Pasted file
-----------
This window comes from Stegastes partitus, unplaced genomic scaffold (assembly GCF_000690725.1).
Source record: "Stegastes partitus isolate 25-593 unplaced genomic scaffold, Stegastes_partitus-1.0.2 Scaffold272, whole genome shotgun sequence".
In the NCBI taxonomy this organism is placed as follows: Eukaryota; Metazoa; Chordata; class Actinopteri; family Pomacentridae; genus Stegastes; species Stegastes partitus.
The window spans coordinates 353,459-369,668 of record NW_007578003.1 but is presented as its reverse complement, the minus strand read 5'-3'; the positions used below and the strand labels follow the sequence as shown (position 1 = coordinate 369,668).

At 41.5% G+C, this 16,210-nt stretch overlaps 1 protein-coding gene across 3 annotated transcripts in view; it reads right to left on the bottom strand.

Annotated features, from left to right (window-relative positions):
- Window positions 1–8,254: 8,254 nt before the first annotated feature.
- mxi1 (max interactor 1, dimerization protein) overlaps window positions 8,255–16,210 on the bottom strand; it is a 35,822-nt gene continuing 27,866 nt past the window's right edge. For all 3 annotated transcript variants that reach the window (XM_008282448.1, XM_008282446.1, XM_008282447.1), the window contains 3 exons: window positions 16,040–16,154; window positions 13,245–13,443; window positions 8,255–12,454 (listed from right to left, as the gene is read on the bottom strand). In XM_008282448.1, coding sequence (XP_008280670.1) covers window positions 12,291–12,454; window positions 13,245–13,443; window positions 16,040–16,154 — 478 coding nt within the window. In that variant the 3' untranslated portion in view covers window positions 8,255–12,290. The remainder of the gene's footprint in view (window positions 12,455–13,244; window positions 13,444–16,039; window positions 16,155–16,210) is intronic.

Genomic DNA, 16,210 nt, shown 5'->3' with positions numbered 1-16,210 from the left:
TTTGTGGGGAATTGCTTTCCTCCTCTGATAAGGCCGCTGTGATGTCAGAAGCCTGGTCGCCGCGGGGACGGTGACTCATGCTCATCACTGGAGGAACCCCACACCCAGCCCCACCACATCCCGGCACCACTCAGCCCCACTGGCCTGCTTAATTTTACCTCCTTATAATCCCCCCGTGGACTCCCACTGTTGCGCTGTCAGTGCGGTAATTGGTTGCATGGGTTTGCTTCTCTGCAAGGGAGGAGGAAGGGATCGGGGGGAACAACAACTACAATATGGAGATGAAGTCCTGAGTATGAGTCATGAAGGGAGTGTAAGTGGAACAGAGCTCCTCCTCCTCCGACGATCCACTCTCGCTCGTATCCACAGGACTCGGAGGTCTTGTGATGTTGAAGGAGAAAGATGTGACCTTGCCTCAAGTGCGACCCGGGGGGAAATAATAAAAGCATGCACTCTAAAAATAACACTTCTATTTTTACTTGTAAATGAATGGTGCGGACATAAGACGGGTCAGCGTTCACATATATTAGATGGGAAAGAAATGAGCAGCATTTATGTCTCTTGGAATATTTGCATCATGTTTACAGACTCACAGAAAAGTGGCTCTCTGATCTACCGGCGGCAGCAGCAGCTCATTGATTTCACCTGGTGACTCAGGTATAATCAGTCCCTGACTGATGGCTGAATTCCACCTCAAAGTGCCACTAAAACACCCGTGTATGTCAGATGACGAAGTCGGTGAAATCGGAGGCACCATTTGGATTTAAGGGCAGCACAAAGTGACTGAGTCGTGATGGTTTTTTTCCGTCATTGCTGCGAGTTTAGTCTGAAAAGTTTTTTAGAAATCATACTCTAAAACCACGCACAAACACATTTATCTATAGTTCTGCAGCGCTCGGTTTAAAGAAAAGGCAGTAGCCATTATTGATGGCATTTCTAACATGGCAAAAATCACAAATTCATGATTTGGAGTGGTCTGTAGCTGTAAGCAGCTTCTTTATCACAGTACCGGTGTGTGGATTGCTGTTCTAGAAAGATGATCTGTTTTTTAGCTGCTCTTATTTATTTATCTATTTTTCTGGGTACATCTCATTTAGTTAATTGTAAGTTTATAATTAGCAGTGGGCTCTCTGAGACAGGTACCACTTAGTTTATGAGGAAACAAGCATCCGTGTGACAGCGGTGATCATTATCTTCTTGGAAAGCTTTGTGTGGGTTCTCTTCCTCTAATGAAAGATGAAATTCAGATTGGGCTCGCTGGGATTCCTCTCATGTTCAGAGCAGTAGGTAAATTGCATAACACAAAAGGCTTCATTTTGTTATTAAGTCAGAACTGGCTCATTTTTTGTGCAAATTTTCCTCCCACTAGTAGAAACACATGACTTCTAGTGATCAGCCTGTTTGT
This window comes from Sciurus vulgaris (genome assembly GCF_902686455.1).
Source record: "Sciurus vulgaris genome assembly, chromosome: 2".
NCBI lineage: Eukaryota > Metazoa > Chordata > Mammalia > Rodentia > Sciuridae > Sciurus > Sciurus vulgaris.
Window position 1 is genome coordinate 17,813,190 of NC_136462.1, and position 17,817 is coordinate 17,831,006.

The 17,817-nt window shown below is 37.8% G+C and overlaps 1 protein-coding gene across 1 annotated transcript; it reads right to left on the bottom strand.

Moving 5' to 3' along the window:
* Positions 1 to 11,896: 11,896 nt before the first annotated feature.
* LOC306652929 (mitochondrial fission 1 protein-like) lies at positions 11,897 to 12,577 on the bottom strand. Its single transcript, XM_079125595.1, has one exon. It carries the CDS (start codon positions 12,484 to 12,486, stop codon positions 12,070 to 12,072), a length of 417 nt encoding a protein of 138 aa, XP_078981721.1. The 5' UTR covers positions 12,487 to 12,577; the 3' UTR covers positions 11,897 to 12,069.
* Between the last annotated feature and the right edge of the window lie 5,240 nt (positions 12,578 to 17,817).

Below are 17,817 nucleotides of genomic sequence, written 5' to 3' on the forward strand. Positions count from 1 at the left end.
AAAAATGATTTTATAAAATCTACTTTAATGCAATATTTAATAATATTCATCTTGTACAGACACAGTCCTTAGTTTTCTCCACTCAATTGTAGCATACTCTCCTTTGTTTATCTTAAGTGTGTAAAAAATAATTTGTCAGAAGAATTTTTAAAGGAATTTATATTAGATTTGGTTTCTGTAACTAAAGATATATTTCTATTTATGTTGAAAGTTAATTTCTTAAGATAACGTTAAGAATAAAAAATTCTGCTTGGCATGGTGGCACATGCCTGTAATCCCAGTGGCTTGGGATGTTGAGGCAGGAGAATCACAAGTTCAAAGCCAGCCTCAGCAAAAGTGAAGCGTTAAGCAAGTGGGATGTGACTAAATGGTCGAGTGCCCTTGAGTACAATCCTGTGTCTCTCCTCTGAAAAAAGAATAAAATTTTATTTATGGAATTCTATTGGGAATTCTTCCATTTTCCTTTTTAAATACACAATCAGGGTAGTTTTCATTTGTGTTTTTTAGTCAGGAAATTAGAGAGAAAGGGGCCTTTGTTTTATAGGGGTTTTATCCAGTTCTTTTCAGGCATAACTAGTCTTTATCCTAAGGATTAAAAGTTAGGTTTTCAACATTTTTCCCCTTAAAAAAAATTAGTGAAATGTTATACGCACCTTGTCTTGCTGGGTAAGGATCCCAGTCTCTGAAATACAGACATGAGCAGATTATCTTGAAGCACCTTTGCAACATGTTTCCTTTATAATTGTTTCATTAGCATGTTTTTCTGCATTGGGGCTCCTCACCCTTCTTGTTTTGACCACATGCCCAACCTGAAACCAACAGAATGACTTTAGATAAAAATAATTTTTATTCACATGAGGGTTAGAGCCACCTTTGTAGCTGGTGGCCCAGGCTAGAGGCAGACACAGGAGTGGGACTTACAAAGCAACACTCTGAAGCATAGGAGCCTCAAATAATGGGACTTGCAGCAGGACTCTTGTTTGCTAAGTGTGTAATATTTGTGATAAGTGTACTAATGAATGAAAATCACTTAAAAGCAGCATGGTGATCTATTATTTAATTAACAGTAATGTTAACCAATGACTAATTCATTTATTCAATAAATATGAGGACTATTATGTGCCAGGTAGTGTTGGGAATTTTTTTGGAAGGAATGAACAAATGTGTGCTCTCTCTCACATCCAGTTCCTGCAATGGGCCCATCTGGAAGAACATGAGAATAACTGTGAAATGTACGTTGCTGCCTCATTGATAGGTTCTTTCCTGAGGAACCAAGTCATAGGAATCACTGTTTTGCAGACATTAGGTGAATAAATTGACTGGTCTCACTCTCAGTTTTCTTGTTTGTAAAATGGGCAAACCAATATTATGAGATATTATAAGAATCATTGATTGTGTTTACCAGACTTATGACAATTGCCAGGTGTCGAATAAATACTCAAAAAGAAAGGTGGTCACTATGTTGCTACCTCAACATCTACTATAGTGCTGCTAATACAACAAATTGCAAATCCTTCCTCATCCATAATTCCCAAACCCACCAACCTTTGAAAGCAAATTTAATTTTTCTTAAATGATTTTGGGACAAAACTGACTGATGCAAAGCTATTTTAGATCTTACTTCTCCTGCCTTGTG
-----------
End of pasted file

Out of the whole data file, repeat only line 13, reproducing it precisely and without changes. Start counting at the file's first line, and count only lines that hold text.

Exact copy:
NCBI lineage: Eukaryota > Metazoa > Chordata > Mammalia > Rodentia > Sciuridae > Sciurus > Sciurus vulgaris.